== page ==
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Weekly Roberts Report

04 November 2009

Michael T. Roberts
Extension Agriculture Economist,
Dairy and Commodity Marketing,
NC State University

US - Agricultural US Commodity Market Report by Mike Roberts, Commodity Marketing Agent, Virginia Tech.

LIVE CATTLE futures on the Chicago Mercantile Exchange (CME) were up on Monday. DEC’09LC futures closed at $86.225/cwt; up $0.550/cwt but down $0.925/cwt from last report. The APR’10LC contract finished at $89.350/cwt; up $0.70/cwt. Short covering, a weaker US dollar, higher cash cattle, and gains in the Dow-Jones and other outside markets were supportive. The USDA 5-area average price was placed at $86.86/cwt; $2.27/cwt over last Monday’s price. Several floor sources said today they expected short-term cash prices to peak mid-week. There were no takers today on cash tenders for $90.00/cwt. USDA on Friday put the choice beef cutout at $140.83/cwt; down $0.33/cwt but $0.90/cwt higher than a week ago. According to HedgersEdge.com, average packer margins were lowered $14.60from a week ago to a negative $17.85/head based on the average buy of $86.08/cwt vs. the average breakeven of $84.71/cwt.

FEEDER CATTLE at the CME finished strong on Monday. NOV’09FC futures closed at $95.125/cwt; up $0.325/cwt but $0.750/cwt lower than last Monday. MAR’10FC futures finished at $96.475/cwt; $0.875/cwt over last Friday’s close but $0.200/cwt lower than this time last week. Feeders continued to get support from pricing levels that fuel hedging against deferred live cattle futures. Higher corn prices can be expected to put a lid on feeder prices later in the week. Cash feeders in Oklahoma City were steady last week. The latest CME feeder cattle index was placed at $93.25/cwt; up $0.320/cwt from Friday but $0.02/cwt under last report. If you have some hay or grass in this mild weather it may pay to hold feeders to heavier weights before moving them to feedlots.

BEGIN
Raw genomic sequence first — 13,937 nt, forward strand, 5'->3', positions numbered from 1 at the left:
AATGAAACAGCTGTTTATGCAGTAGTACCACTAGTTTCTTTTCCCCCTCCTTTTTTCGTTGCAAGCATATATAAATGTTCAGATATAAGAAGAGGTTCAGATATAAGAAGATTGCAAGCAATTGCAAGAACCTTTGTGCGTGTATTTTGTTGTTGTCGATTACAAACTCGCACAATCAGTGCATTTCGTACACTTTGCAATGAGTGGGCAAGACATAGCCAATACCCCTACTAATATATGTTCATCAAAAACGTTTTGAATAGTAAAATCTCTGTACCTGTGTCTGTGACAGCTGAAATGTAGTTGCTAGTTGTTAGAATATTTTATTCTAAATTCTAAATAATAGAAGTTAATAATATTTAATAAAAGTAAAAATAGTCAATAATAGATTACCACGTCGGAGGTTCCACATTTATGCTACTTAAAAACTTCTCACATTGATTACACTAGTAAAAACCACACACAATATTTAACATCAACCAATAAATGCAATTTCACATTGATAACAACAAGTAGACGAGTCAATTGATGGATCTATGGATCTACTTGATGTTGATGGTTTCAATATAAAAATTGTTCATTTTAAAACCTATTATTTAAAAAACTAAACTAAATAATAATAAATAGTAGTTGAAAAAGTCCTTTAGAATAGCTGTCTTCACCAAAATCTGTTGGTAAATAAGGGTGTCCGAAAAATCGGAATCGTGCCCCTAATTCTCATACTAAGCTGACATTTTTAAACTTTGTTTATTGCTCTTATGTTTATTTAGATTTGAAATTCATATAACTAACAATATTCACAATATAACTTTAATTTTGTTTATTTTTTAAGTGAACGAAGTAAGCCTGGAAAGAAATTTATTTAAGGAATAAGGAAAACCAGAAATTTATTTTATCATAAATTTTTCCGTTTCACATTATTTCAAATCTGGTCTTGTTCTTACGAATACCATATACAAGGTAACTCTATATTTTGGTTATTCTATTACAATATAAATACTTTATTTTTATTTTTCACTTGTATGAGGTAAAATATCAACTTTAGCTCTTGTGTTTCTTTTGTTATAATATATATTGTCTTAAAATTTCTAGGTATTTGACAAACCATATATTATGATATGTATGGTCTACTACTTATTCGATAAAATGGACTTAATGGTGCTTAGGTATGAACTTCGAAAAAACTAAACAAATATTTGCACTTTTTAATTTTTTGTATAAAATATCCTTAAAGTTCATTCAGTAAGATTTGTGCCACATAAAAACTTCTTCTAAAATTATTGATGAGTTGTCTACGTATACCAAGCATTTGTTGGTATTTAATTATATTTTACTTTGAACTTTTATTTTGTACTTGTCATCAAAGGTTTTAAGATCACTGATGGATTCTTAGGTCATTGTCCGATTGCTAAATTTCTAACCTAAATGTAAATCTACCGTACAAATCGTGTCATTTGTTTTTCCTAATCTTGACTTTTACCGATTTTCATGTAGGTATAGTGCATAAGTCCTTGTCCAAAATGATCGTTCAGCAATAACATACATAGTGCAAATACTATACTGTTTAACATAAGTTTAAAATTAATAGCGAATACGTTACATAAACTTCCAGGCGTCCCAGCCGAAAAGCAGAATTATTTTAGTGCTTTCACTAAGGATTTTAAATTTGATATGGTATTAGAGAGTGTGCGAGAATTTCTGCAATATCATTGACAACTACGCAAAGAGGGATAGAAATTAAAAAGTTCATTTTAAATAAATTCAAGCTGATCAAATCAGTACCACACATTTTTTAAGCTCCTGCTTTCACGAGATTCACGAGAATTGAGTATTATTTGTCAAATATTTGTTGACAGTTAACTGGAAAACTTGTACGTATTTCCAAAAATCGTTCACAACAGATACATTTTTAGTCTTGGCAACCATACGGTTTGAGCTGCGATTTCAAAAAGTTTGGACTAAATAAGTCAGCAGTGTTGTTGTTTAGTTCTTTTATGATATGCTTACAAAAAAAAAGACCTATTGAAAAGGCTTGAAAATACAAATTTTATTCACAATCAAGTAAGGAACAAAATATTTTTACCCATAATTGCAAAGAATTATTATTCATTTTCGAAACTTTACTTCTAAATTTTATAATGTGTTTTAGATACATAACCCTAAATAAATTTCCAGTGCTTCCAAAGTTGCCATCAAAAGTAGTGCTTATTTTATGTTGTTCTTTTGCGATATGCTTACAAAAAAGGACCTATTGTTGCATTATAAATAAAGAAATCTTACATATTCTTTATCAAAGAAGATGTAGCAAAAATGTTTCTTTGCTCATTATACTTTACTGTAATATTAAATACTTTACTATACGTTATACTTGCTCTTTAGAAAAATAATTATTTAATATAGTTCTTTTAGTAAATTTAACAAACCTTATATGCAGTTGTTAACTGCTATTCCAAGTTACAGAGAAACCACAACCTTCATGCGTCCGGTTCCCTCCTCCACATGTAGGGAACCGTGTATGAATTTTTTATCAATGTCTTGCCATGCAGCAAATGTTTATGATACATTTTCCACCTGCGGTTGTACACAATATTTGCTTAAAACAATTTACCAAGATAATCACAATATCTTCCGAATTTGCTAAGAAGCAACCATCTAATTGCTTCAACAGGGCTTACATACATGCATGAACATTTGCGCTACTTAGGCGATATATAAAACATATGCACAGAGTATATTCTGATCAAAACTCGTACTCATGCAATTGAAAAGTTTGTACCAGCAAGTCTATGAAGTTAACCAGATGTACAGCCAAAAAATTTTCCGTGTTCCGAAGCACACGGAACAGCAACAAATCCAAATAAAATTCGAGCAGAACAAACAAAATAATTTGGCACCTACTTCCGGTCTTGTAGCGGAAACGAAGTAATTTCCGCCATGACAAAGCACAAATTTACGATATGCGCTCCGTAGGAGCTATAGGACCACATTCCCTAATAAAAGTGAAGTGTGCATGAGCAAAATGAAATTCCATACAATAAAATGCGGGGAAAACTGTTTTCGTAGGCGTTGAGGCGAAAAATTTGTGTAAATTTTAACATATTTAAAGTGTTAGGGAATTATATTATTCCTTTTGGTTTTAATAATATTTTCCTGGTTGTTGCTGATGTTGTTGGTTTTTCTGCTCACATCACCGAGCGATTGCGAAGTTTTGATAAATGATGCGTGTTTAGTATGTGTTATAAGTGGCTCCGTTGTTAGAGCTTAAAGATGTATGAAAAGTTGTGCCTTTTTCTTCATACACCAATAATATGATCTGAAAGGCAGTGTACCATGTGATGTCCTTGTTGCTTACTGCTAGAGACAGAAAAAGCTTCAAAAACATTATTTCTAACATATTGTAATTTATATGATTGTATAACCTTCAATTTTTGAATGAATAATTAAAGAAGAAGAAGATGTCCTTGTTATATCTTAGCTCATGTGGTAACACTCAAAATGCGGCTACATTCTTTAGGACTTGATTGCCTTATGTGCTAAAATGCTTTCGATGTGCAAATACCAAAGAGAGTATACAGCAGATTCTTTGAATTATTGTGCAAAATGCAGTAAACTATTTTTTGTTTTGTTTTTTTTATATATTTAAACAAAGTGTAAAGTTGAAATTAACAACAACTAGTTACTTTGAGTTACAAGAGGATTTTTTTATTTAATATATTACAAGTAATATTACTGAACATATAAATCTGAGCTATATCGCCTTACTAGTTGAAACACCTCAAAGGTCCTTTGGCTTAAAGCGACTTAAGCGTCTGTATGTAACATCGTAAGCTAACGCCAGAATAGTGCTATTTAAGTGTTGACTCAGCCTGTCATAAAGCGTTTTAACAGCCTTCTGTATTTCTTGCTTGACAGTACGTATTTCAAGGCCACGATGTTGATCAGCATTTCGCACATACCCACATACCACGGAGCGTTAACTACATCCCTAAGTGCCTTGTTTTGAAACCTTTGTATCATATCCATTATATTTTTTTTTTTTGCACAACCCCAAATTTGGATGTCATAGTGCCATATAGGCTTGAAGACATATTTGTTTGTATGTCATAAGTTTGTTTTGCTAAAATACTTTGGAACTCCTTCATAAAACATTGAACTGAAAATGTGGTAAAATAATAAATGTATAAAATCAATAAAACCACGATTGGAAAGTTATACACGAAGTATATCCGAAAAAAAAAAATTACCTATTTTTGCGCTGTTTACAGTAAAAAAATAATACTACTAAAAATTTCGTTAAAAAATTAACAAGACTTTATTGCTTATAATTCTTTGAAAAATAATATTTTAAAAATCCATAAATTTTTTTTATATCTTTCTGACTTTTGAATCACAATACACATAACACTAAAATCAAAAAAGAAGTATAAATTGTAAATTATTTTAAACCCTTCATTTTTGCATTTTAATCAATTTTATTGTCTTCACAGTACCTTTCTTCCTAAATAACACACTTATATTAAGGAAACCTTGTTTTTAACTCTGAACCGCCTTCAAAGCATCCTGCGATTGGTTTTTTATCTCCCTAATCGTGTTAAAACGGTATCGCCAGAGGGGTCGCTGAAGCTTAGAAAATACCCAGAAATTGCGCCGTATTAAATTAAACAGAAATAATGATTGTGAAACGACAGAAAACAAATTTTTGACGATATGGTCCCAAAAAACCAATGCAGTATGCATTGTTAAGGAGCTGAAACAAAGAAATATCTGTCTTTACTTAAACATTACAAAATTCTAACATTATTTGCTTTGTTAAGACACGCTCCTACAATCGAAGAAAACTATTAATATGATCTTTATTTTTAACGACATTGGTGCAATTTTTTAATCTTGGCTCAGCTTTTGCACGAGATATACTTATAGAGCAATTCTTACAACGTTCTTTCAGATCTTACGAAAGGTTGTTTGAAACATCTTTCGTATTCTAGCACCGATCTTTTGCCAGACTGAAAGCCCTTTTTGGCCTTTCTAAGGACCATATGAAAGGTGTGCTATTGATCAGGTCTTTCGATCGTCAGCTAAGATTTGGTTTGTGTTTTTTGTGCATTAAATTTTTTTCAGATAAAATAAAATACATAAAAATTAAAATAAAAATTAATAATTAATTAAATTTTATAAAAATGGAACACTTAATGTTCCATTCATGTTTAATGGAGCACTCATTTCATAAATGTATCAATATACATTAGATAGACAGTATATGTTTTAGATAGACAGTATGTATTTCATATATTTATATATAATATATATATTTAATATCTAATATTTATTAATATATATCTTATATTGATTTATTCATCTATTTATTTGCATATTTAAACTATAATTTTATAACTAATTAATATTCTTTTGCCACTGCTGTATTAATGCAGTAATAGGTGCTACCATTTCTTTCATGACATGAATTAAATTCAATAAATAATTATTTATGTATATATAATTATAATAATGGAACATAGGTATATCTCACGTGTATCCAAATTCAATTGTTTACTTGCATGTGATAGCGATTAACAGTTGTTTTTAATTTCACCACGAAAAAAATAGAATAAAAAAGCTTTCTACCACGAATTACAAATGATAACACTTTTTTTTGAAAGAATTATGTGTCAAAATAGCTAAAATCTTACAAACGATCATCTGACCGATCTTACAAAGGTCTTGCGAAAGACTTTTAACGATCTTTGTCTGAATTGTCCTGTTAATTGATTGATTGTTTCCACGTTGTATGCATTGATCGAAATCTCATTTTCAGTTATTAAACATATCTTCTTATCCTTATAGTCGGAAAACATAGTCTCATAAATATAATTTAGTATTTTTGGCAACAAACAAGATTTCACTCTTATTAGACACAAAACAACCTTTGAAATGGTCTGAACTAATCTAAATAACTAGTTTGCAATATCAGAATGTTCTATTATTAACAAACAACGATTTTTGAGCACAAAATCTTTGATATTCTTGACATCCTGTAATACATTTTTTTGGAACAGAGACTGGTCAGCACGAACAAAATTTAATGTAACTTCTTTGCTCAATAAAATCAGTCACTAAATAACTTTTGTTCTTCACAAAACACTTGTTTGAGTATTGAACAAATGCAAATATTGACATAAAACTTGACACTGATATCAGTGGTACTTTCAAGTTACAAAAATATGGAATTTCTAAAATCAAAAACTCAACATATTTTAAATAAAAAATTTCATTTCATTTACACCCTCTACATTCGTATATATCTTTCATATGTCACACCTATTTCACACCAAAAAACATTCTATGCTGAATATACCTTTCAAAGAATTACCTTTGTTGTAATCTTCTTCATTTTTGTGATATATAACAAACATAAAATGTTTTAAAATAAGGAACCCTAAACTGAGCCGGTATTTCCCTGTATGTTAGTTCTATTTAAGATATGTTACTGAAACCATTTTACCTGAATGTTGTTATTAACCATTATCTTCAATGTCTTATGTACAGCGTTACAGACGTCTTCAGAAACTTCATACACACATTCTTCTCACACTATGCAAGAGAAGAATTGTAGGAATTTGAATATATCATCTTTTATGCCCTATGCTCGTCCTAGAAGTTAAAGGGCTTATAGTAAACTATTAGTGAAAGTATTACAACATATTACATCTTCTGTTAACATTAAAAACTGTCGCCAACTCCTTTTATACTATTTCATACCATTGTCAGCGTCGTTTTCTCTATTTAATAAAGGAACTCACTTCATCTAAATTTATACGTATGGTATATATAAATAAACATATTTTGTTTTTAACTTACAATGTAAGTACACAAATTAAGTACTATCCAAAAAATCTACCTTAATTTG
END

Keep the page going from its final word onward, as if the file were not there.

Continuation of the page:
CORN futures on the Chicago Board of Trade (CBOT) rallied on Monday. DEC’09 corn futures finished at $3.822/bu; up 16.25¢/bu and 4.25¢/bu higher than last Monday. The MAY’10 contract closed at $4.046; up 16.25¢/bu and 6.0¢/bu higher than last report. Late Monday USDA put the US corn crop at 25 per cent harvested vs. the 5-year average of 71 per cent. Exports had a bearish tone with USDA reporting 23.367 mi bu inspected for export vs. expectations for 16-32 mi bu. Supporting the market were news reports that the European Union commission in charge of grain approved three types of GMO corn for import and concerns over corn toxins developing in the US corn crop from wet weather. Cash bids for corn were weak on Monday amid expectations that harvest would gear up shortly. Funds bought about 11,000 contracts while large speculators registered net bull positions at 5,300 lots. Now is a good time to consider selling the rest of the ’09 corn crop.

SOYBEAN futures on the Chicago Board of Trade (CBOT) closed up on Monday. NOV’09 soybean futures closed at $9.974/bu; up 19.5¢/bu and 11.5¢/bu higher than this time last week. The MAR’10 soybean contract closed at $10.000/bu; up 25.0¢/bu and 11.75+¢/bu cents over last report. A weaker dollar and strong exports underpinned the market. USDA placed soybeans-inspected-for-export at 63.675 mi bu vs. estimates for 39-48 mi bu. Late Monday USDA put the amount of US soybeans harvested at 51 per cent vs. the 5-year average of 87 per cent this time of year. Cash soybean prices were weaker early Monday amid harvest pressure. Funds bought about 6,000 lots while large speculators cut net bull positions by 2,800 contracts. Hopefully 80 per cent of the ’09 crop has been sold. It might be a good idea to sell more on the rally.

WHEAT futures in Chicago (CBOT) closed higher on Monday. DEC’09 futures closed at $5.166/bu; up 22. 5¢/bu but 10.5¢/bu lower than a week ago. The JULY’10 wheat contract closed at $5.594/bu; up 22.25¢/bu but 7.75¢/bu lower than last report. Fund buying and a weaker dollar were supporting features, however, exports and the large global supply of wheat continued to pressure prices. USDA placed wheat-inspected-for-export at 11.933 mi bu vs. expectations for 15-18 mi bu. Funds bought 5,000 contracts while large speculators decreased net bear positions by 4,600 lots. Pricing would be advisable on these technical bounces.

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